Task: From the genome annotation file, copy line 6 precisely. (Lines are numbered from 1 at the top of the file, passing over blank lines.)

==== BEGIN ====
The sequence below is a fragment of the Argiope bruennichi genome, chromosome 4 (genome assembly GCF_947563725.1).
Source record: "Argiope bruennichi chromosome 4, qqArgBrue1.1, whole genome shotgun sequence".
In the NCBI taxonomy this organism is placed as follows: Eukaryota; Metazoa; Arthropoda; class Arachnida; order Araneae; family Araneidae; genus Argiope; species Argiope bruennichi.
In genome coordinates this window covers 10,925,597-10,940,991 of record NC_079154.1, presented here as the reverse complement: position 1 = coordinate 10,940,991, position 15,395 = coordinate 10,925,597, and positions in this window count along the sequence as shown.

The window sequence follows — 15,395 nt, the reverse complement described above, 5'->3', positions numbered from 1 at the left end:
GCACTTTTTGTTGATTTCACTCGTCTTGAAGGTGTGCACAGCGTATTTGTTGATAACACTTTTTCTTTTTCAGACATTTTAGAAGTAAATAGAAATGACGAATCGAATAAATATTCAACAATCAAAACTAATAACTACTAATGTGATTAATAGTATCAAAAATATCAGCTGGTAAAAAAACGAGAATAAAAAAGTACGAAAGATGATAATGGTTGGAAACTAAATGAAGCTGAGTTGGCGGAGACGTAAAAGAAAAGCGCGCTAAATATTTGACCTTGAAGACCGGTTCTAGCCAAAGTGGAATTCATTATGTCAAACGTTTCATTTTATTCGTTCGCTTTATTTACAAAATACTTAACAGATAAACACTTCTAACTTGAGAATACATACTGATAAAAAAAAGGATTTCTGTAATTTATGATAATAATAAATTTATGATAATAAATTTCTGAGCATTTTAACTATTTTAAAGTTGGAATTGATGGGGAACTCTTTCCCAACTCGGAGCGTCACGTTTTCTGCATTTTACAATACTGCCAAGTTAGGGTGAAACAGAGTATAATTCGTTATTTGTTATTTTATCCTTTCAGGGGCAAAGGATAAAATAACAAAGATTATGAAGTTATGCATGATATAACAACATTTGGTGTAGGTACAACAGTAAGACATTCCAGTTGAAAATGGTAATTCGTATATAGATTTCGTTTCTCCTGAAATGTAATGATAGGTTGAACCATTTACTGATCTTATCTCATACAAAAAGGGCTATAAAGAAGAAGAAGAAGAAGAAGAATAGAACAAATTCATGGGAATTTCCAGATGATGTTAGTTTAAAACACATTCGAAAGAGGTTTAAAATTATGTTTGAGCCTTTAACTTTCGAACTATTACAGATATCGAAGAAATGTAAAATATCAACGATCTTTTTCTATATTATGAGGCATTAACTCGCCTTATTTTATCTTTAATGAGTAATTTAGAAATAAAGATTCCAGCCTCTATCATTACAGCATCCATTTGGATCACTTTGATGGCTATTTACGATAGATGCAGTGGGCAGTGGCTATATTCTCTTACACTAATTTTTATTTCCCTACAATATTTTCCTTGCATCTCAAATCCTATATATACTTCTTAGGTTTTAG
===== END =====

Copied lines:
GCACTTTTTGTTGATTTCACTCGTCTTGAAGGTGTGCACAGCGTATTTGTTGATAACACTTTTTCTTTTTCAGACATTTTAGAAGTAAATAGAAATGACGAATCGAATAAATATTCAACAATCAAAACTAATAACTACTAATGTGATTAATAGTATCAAAAATATCAGCTGGTAAAAAAACGAGAATAAAAAAGTACGAAAGATGATAATGGTTGGAAACTAAATGAAGCTGAGTTGGCGGAGACGTAAAAGAAAAGCGCGCTAAATATTTGACCTTGAAGACCGGTTCTAGCCAAAGTGGAATTCATTATGTCAAACGTTTCATTTTATTCGTTCGCTTTATTTACAAAATACTTAACAGATAAACACTTCTAACTTGAGAATACATACTGATAAAAAAAAGGATTTCTGTAATTTATGATAATAATAAATTTATGATAATAAATTTCTGAGCATTTTAACTATTTTAAAGTTGGAATTGATGGGGAACTCTTTCCCAACTCGGAGCGTCACGTTTTCTGCATTTTACAATACTGCCAAGTTAGGGTGAAACAGAGTATAATTCGTTATTTGTTATTTTATCCTTTCAGGGGCAAAGGATAAAATAACAAAGATTATGAAGTTATGCATGATATAACAACATTTGGTGTAGGTACAACAGTAAGACATTCCAGTTGAAAATGGTAATTCGTATATAGATTTCGTTTCTCCTGAAATGTAATGATAGGTTGAACCATTTACTGATCTTATCTCATACAAAAAGGGCTATAAAGAAGAAGAAGAAGAAGAAGAATAGAACAAATTCATGGGAATTTCCAGATGATGTTAGTTTAAAACACATTCGAAAGAGGTTTAAAATTATGTTTGAGCCTTTAACTTTCGAACTATTACAGATATCGAAGAAATGTAAAATATCAACGATCTTTTTCTATATTATGAGGCATTAACTCGCCTTATTTTATCTTTAATGAGTAATTTAGAAATAAAGATTCCAGCCTCTATCATTACAGCATCCATTTGGATCACTTTGATGGCTATTTACGATAGATGCAGTGGGCAGTGGCTATATTCTCTTACACTAATTTTTATTTCCCTACAATATTTTCCTTGCATCTCAAATCCTATATATACTTCTTAGGTTTTAG